Once the rounded curve is clearly defined, the challenge lies in achieving a perfectly polished final result by applying diamond powder with a boxwood peg.
The surface of the metal is drawn out in the desired direction (horizontal or vertical) so as to achieve a matt appearance and a finely striated effect.
Specular (mirror or black) polish
The part is placed on a zinc plate coated with diamond paste and then rubbed in a circular motion so as to achieve a mirror-polish effect. All the watchmaking decorative choices are precisely defined during the development phase in order to be smoothly integrated within the final composition.
Galet Classic - Tourbillon Double Spiral
Invented in 1801 by Abraham-Louis Breguet, the tourbillon is a horological complication designed to compensate for the differences in rate resulting from positions (vertical) that are unfavorable for the regulating organ.
For the first time, this major invention is complemented by a double balance-spring. The two balance-springs are mounted head-to-tail, making it possible to maintain the center of the balance firmly on its axis when the springs are deployed on either side.
The combined advantages of these two devices guarantee high rating precision and enhanced regularity.
Watchmaking choices inspired by traditional Haute Horlogerie
Inspired by the major 19th and 20th century chronometry (precision timing) models, the Galet Classic Tourbillon Double Spiral features a number of nods to the competition watches that testified to the expertise of the finest watchmaking artisans.
For example, a long-blade ratchet pawl was chosen for its horological aesthetic, magnified by a smoothly round-polished finish, as well as for the fact that it was featured on historical pocket watches. Finally, it also features an extremely pleasing sound during winding. The ball-shaped crown makes handling particularly easy.
The Geneva Watchmaking Grand Prix
Le Galet Classic – Tourbillon Double Spiral won the Best Men’s Watch Prize at the 2010 Geneva Watchmaking Grand Prix.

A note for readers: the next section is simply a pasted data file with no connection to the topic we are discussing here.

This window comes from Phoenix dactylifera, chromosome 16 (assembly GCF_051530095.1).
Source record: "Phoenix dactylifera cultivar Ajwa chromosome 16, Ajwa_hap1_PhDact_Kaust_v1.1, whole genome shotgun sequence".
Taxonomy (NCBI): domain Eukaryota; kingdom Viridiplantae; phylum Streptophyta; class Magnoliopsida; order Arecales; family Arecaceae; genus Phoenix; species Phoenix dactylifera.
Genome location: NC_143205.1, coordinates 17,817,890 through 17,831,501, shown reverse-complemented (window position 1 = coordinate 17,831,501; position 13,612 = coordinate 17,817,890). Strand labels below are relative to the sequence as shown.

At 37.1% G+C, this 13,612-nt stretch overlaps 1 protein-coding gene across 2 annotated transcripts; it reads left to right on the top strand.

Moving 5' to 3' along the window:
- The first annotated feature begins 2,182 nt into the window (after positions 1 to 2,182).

The Échappement Naturel by Laurent Ferrier
Laurent Ferrier offers its own interpretation of an invention by Abraham-Louis Breguet dated 1789: the échappement naturel, or double direct-impulse escapement.
The distinctive nature of the échappement naturel lies in its ability to impart two impulses per oscillation directly to the balance, a system that calls for two escape-wheels and a suitably shaped lever.
To better understand the system, one can look on it as a swing. You traditionally push the swing and then wait for it to return before pushing it again. To illustrate the échappement naturel, simply imagine two people pushing the swing to and fro between them.
For Breguet, the aim was to preserve as much transmissible energy as possible, since an impulse is imparted to the balance with each vibration. This idea thus seemed very promising, yet Breguet fitted it on a very limited number of models.
The main reason was that this escapement resulted in additional friction which adversely affected long-term reliability.
However, with the materials and precision technologies available today, this construction lives up to its intrinsic promise, as Laurent Ferrier vividly demonstrates in its Galet Micro-Rotor model that derives full benefit from the facilitated winding of the barrel-spring.
Laurent Ferrier has opted for a lever made of silicon for its intrinsic lightness and self-lubricating properties; as well as escape-wheels in a nickel-phosphorous alloy for its extreme hardness. The main advantages of these cutting-edge materials are the resulting perfect surface states along with strong resistance to wear and corrosion.